Post by Eeliffee Garcia
It’s not uncommon to marrying into debt. For example; past due student loans, child support or back taxes from your spouse can affect your tax refund. The IRS will garish a refund on a joint return to pay off any pending balances.
But don’t worry, there are some options available to protect your portion of the refund as a spouse.
Option 1: INJURED SPOUSE RELIEF
This option will protect the portion of your refund if you file IRS Form 8379, “Injured Spouse Allocation”. You can either file the form along with your joint tax return to prevent the initial IRS garnishment or file it after the IRS advises you that they have withheld your refund.
Two of the most important things NEEDED to qualify for this option is:
- Must report income from the same tax year that is being filed
- Must have had taxes withheld from your employer or have overpaid estimated tax payments if self-employed.
WARNING: If you live in a community property state like TEXAS, then the IRS may consider your spouse’s past debt obligations as yours relying on state law. It is important to consult with a tax professional to see where you stand.
Option 2: MARRIED FILING SEPARATE
This is another good option for married couples but with less advantages. This tax filing option is available and should be used instead as filing as single. It’s not a good idea to be switching from single to married and then back to single. You’ll make things worse. The options you should be using is called “married filing separate”.
With this option, you’re basically separating all your income and taxes from that of your spouse. Consequently, IRS won’t garnish any of your tax refund to satisfy your spouse’s debt.
PROS: Avoid liability that is not yours
CON: Certain tax credits won’t be available unless filing jointly.
More information can be found with the IRS.
If you need assistance with your business finances or taxes feel free in contacting me at Business Solution Center | Eeliffee@bsctexas.net | 956-466-4503 in Brownsville Texas.
Bookkeepers or accountants are vital to a growing business. The expertise of these professionals will help you make important business decisions but most importantly, will keep your business tax complaint.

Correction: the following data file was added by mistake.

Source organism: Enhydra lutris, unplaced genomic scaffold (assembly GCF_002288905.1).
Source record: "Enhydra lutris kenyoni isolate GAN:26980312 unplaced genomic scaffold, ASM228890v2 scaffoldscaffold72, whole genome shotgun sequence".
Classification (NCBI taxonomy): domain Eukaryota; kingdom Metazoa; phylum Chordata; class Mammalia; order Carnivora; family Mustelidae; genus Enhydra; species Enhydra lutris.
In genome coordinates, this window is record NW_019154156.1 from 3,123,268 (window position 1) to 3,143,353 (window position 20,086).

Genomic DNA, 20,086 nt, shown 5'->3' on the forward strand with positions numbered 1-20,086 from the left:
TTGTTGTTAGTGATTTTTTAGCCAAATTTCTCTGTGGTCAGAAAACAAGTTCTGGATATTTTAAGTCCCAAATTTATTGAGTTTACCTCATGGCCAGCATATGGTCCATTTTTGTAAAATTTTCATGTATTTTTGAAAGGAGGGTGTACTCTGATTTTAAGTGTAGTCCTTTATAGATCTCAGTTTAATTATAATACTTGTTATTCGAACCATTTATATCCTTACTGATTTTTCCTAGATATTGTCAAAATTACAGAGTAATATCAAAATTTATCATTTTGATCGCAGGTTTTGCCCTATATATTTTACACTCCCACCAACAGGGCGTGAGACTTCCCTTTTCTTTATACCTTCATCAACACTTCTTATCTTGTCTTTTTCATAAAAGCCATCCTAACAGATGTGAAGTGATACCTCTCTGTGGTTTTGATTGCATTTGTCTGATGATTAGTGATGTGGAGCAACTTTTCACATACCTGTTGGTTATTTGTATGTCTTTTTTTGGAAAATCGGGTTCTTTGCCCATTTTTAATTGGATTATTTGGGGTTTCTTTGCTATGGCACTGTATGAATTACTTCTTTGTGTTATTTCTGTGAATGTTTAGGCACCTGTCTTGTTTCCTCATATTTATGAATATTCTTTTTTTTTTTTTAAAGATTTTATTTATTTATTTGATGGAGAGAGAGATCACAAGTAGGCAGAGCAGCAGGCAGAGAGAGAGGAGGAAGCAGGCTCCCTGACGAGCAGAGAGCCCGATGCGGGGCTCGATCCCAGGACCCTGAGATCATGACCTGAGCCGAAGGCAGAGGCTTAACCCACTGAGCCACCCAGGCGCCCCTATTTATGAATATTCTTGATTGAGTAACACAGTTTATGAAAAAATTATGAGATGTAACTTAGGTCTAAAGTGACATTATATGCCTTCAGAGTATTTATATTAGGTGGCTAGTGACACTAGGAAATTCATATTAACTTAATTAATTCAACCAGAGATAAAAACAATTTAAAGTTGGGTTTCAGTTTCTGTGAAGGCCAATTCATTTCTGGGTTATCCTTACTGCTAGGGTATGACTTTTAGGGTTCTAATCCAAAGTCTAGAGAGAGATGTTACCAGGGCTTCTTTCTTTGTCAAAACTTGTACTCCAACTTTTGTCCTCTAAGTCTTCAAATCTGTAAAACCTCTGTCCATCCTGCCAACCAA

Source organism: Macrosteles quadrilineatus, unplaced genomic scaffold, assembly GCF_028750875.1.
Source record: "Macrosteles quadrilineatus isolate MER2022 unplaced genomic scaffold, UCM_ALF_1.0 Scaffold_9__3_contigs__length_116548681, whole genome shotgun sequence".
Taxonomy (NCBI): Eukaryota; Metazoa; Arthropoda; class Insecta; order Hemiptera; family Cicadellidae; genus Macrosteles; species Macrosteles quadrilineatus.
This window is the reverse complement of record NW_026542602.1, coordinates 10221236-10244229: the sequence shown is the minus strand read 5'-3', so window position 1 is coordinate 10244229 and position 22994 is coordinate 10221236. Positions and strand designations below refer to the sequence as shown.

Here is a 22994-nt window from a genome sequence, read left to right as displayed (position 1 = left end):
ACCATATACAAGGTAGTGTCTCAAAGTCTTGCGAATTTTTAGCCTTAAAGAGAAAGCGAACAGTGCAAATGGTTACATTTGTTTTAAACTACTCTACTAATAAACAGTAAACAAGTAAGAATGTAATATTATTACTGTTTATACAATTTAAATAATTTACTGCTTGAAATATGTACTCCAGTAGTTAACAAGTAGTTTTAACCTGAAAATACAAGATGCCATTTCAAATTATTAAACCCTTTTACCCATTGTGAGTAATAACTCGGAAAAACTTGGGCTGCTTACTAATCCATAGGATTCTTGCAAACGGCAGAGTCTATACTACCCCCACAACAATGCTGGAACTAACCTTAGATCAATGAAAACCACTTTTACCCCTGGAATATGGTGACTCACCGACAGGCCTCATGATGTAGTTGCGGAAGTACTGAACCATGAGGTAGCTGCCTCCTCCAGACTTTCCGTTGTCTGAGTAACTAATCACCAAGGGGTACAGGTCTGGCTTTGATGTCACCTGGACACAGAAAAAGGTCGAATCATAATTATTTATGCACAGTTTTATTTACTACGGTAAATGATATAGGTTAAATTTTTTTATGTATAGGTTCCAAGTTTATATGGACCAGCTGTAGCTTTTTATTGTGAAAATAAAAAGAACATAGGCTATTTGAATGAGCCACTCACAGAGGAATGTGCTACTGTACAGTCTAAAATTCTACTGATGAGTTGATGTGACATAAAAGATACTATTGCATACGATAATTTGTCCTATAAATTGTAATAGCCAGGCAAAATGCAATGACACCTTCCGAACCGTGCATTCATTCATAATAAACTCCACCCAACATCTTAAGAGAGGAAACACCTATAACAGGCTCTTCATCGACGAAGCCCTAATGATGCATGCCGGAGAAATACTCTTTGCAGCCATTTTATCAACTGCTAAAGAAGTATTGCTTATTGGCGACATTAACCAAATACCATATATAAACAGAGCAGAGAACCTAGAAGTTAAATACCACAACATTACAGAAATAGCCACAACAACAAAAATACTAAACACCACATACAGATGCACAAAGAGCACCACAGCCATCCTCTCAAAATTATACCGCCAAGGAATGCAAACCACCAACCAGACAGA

In my experience, I’ve seen “professionals” do costly errors when it comes to payroll reports and eventually annual tax returns. It’s not fair for their clients.
I recommend the following steps when seeking out a bookkeeper or accountant:
1. REFERENCES. Make a list of recommendations from local businesses. Don’t be afraid to ask around. Remember, “word of mouth” is a better reference technique than reading “The Best, the best choice, or rated the best” on their websites.
2. QUALIFICATIONS. Taxes are a business priority. Verify that the bookkeeper or accountant can represent you before the IRS or state agency in tax matters involving audits, collections or appeals. If you opt for a bookkeeper make sure the bookkeeper keeps up with continued education and has an “Enrolled Agent” license; that’s a federal tax practitioner license which places them in the game with CPAs and attorneys. In Texas if you hire an “Accountant” the accountant must be CPA licensed by the Texas State Board of Accountancy. If your bookkeeper is not a licensed “EA” be sure to seek a CPA firm for quarterly reviews or annual reviews and tax return preparation.
3. ENGLISH LANGUAGE. Don’t you just hate not knowing what someone else is talking about? Accounting is a technical field with a total language of its own. Seek out a professional who can speak to you in plain English. Understanding concepts and certain process and procedures are very important for a business owner.
4. VALUES. Honesty, work ethic, user friendly are some of the important values for a professional to have. The bookkeeper or accountant must always communicate, even if its bad news. If there is something crucial to be discussed, it must be on a timely manner.
5. ASK QUESTIONS. You won’t get punished or ridiculed for asking! Before contracting any professional make sure you write down a list of questions you think are important. Some people like to “leave it to the expert” and don’t mind knowing a little more about the process. And remember, there is always that “additional fee” for something you didn’t think would be charged. So, ask for a detailed fee schedule.
If you need assistance with your business finances or taxes feel free in contacting us at Business Solution Center | Eeliffee@bsctexas.net | 956-466-4503 in Brownsville Texas.